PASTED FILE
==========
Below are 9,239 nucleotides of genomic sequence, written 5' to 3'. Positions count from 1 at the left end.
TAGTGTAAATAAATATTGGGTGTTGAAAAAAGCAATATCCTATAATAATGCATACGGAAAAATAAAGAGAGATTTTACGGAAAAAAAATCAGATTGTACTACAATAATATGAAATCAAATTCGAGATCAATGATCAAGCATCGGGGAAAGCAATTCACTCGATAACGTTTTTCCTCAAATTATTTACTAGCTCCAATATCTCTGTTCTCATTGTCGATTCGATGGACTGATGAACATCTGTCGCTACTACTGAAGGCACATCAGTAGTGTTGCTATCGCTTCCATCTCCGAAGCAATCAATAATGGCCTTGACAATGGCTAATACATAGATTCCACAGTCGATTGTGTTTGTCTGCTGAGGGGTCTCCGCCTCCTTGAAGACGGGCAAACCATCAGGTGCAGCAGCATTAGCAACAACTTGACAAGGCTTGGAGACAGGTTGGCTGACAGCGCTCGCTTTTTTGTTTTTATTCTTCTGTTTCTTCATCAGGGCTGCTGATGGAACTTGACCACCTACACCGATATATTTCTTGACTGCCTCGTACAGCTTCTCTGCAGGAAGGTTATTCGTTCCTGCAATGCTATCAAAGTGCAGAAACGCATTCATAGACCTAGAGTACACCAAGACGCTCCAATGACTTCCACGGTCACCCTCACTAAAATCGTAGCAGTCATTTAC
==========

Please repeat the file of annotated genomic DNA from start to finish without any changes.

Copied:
Below are 9,239 nucleotides of genomic sequence, written 5' to 3'. Positions count from 1 at the left end.
TAGTGTAAATAAATATTGGGTGTTGAAAAAAGCAATATCCTATAATAATGCATACGGAAAAATAAAGAGAGATTTTACGGAAAAAAAATCAGATTGTACTACAATAATATGAAATCAAATTCGAGATCAATGATCAAGCATCGGGGAAAGCAATTCACTCGATAACGTTTTTCCTCAAATTATTTACTAGCTCCAATATCTCTGTTCTCATTGTCGATTCGATGGACTGATGAACATCTGTCGCTACTACTGAAGGCACATCAGTAGTGTTGCTATCGCTTCCATCTCCGAAGCAATCAATAATGGCCTTGACAATGGCTAATACATAGATTCCACAGTCGATTGTGTTTGTCTGCTGAGGGGTCTCCGCCTCCTTGAAGACGGGCAAACCATCAGGTGCAGCAGCATTAGCAACAACTTGACAAGGCTTGGAGACAGGTTGGCTGACAGCGCTCGCTTTTTTGTTTTTATTCTTCTGTTTCTTCATCAGGGCTGCTGATGGAACTTGACCACCTACACCGATATATTTCTTGACTGCCTCGTACAGCTTCTCTGCAGGAAGGTTATTCGTTCCTGCAATGCTATCAAAGTGCAGAAACGCATTCATAGACCTAGAGTACACCAAGACGCTCCAATGACTTCCACGGTCACCCTCACTAAAATCGTAGCAGTCATTTAC